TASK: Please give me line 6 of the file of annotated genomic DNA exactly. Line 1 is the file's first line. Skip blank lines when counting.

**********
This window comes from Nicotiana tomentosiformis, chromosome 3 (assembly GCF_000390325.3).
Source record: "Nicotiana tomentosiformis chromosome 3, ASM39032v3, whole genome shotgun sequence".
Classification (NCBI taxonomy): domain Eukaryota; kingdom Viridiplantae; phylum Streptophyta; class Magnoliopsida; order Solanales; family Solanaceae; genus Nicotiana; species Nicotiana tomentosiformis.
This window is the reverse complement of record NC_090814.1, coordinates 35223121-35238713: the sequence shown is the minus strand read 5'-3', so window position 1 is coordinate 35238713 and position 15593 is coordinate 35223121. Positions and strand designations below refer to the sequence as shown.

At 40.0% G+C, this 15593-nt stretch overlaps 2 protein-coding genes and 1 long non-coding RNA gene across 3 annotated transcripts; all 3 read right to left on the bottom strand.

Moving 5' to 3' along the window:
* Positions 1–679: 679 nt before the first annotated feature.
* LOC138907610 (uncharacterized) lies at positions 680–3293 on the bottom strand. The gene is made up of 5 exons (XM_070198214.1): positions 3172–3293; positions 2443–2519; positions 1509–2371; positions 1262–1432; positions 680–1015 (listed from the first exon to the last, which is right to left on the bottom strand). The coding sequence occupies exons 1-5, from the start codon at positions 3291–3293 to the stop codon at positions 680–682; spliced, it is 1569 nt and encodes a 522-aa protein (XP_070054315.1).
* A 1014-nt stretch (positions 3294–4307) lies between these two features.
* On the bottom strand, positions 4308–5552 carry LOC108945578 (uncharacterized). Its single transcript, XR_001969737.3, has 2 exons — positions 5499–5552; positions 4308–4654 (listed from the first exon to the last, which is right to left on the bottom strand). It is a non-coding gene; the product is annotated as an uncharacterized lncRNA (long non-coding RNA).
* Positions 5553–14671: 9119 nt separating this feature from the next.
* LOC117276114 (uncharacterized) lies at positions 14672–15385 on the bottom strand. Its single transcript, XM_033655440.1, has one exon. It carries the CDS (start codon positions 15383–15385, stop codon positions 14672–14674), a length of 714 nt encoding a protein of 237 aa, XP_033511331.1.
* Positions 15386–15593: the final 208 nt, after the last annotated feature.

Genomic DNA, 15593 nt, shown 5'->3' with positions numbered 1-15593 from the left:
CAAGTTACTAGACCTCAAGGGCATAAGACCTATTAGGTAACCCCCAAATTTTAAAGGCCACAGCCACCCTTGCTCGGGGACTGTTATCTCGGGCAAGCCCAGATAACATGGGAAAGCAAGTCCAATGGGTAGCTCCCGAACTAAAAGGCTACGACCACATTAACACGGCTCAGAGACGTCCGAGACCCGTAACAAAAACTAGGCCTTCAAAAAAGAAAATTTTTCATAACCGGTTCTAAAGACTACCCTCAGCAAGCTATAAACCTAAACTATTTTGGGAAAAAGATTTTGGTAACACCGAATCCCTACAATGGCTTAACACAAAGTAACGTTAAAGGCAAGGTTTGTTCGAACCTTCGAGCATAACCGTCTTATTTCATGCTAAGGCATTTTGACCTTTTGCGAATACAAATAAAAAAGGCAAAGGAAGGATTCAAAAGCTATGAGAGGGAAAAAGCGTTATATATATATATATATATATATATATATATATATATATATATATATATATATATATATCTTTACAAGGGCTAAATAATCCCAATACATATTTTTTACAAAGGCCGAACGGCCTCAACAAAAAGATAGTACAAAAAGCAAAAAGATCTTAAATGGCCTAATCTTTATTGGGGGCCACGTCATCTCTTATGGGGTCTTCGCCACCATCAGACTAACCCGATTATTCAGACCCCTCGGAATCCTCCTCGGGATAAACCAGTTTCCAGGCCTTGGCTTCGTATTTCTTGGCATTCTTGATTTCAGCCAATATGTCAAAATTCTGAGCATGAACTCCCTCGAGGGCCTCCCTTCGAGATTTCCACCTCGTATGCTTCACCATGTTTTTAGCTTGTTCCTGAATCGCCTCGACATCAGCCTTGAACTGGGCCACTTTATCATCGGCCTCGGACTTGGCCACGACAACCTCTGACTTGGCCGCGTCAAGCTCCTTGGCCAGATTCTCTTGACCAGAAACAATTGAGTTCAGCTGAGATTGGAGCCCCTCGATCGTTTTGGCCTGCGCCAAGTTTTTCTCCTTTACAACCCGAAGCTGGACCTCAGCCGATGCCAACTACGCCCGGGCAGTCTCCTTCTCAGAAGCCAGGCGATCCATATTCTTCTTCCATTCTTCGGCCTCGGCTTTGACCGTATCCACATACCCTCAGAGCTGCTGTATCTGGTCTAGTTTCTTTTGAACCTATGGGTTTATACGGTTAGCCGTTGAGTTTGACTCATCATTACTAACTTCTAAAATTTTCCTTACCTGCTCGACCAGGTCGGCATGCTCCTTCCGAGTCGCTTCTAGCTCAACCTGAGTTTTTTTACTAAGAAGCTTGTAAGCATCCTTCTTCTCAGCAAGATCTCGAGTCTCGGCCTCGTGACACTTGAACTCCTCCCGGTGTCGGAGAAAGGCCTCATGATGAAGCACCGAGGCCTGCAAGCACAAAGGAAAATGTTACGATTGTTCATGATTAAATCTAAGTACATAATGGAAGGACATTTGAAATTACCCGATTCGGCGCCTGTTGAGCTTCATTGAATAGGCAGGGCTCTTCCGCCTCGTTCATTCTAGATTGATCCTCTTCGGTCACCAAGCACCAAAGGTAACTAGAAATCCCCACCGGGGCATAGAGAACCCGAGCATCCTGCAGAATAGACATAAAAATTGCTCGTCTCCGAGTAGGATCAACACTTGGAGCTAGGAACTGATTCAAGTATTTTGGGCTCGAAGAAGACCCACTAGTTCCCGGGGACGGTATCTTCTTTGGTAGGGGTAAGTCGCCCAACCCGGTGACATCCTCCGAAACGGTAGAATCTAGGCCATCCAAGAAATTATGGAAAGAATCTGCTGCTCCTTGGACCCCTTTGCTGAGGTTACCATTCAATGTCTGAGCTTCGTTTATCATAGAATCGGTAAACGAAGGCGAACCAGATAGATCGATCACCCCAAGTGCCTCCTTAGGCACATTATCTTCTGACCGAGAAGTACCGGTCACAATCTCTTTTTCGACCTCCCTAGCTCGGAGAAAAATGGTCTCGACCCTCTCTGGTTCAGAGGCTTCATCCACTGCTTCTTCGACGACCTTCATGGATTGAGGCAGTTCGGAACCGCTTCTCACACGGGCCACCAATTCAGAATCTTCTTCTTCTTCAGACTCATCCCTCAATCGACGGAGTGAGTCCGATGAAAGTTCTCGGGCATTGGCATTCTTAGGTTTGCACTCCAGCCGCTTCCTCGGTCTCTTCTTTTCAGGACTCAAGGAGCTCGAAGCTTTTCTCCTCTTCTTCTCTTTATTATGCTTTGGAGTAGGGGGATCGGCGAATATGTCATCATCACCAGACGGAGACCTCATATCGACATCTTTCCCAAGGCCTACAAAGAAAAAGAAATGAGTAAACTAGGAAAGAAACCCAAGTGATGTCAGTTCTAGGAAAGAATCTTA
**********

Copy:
Moving 5' to 3' along the window: